Black is timeless, modern and sophisticated. There's nothing more classic, bold, and clean as black.
White is clean, sophisticated, and modern. While white may not be a primary color, it is worth considering as part of your brand package as it can help break up heavier colors.
When choosing your brand colors, you will want to decide on a predominant color that will be the distinct color of your brand. Then choose an accent color to use sparingly to enhance your brand. Finally, select a neutral color like black, white, or brown to convey more serious messaging and to balance out the bright or deep tones in the other colors.
Shapes - Believe it or not, the type of shape used in your logo and other branding elements also contribute to a customer's first impression of your brand.
Round shapes, like circles and ovals, are open and inviting. They create the feelings of community, unity and love or acceptance. They are also fluid and fun as they are the only shape without sharp edges.
Straight shapes - like squares, rectangles, and triangles - make people think strength, resilience, and trust. These closed shapes create a feeling of stability and competence. As a result, if this type of shape isn't balanced with something fun, like dynamic colors, they can feel impersonal and fail to connect with customers.
Straight lines can also convey strong ideals. Vertical lines suggest masculinity and strength. Their up-down nature suggests rigor, permanence, and credibility (think for example of a person who is described as being "straight-laced"). Alternatively, horizontal lines suggest tranquility and mellow vibes. They "go with the flow" and help people subconsciously look ahead (like reading left to right).
Once you choose the font style, colors, and shapes that you want to incorporate into your brand look, it's time to partner with a graphic designer to make your logo. You can also use free logo makers like Canva, but they won't be as unique and personalized to your brand. They are a good place to start out and if they are clean and simple designs, they could prove to be timeless.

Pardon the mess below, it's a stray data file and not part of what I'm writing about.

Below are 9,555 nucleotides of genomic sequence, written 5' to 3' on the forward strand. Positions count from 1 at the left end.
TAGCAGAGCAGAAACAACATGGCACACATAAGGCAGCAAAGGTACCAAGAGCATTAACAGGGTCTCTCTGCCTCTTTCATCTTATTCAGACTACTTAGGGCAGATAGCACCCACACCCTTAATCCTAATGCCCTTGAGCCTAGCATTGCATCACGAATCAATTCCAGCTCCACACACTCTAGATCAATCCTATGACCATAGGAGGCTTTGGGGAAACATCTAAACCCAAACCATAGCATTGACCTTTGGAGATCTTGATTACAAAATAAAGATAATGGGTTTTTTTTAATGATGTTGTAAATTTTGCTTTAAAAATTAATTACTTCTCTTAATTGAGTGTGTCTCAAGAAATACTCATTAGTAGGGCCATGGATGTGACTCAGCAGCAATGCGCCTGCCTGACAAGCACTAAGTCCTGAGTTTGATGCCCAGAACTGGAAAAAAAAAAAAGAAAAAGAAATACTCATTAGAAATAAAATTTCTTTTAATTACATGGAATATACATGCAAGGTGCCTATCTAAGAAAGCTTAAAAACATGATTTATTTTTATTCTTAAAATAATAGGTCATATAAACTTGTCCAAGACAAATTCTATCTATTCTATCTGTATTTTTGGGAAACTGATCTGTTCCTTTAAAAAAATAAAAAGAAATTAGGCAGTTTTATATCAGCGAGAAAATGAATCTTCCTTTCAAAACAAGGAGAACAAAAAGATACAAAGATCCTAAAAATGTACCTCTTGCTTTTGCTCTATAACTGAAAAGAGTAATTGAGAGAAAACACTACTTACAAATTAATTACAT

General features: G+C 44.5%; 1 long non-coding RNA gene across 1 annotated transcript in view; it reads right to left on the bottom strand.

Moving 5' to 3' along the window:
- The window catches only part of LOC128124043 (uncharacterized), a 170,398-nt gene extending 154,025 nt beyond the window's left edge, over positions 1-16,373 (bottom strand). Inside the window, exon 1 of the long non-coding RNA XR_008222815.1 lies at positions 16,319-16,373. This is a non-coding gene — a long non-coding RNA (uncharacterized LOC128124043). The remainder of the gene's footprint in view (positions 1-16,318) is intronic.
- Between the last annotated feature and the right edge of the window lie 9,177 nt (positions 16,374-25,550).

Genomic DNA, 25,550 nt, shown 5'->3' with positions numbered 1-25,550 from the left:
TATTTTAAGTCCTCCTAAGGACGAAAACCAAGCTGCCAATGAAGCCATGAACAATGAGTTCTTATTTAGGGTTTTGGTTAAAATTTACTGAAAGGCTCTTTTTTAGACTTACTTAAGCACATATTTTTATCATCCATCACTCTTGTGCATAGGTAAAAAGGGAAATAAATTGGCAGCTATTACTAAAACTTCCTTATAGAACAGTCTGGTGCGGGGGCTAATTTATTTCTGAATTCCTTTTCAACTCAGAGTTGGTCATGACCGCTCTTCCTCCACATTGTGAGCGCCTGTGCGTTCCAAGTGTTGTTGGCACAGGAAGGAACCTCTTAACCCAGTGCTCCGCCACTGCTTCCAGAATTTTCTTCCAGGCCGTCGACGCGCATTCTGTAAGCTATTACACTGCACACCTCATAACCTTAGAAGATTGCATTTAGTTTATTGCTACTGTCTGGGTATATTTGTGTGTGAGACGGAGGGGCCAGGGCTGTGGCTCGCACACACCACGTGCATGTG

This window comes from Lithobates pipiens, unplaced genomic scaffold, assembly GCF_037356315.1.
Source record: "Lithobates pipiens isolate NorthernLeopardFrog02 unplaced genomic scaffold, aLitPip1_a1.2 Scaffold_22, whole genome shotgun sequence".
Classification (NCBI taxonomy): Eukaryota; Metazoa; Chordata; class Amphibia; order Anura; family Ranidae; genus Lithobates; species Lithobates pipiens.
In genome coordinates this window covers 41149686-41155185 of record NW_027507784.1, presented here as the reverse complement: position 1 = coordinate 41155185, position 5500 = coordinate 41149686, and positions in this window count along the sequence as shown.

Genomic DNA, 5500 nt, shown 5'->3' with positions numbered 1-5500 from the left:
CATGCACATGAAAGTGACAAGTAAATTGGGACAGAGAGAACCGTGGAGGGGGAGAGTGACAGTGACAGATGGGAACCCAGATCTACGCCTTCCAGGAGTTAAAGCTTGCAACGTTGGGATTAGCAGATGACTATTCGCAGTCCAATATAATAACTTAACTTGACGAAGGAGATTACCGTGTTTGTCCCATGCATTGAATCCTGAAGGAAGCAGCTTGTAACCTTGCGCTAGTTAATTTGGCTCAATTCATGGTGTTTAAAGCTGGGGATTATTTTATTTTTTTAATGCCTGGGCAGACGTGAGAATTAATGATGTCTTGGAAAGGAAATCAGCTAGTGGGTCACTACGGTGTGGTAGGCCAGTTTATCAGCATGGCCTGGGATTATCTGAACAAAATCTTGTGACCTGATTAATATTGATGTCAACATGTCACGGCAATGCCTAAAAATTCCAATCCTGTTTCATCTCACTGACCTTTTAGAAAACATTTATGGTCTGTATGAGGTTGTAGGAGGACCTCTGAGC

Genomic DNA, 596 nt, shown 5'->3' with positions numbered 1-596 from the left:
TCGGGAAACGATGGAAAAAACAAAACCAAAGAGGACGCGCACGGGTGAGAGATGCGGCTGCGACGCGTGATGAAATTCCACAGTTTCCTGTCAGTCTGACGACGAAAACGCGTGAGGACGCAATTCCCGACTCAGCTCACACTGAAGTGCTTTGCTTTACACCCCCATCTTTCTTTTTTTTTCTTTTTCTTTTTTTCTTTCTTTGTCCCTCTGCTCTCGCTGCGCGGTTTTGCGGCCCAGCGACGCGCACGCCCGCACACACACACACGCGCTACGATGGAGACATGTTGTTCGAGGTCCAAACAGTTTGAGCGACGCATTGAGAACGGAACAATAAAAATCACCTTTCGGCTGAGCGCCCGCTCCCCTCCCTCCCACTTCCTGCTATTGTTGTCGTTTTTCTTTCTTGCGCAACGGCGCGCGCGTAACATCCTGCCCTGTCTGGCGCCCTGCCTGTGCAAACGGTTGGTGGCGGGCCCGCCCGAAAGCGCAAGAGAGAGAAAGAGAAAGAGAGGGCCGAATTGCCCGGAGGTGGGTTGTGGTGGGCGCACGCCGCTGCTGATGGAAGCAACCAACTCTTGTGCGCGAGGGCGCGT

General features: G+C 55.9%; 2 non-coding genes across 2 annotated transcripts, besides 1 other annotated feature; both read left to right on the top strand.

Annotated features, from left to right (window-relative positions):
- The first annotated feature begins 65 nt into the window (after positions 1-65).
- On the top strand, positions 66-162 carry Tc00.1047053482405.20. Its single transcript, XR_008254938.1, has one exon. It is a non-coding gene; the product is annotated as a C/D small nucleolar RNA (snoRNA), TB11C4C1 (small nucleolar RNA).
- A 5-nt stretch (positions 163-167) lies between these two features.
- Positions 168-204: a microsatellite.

Toya, from our example earlier, may take the following points away for her brand -
Toya chooses a script font to convey a feminine, fun personality mixed with Sans Serif to communicate clear. simple messages to her customers.
Toya recognizes that colors are both subjective and a defining personality trait in her brand, so she decides on Orange as her main brand color, She likes that Orange is both bright and fun, without being too overwhelming. It's also her favorite color and she can tell it will appeal to children as well as adults. She also chooses Pink to be soft. feminine, and sweet since she included her name in the title. Finally, she chooses blue to offset the two bright feminine colors and to offer a universal appeal to her branding. To keep her branding clean and contemporary, she will use white as much as she can.
Toya considers all of the shape options and decides on round shapes since they are fun and open. She wants to merge it with horizontal lines to help illustrate that her bakery is progressive but mellow.
If Toya were to design her own logo, it might look something like this:
While this logo is not elegantly designed, it is a start.
Where are you in the process of building your brand? If you would like strategic expertise, remember your first Creative Consultation is Free!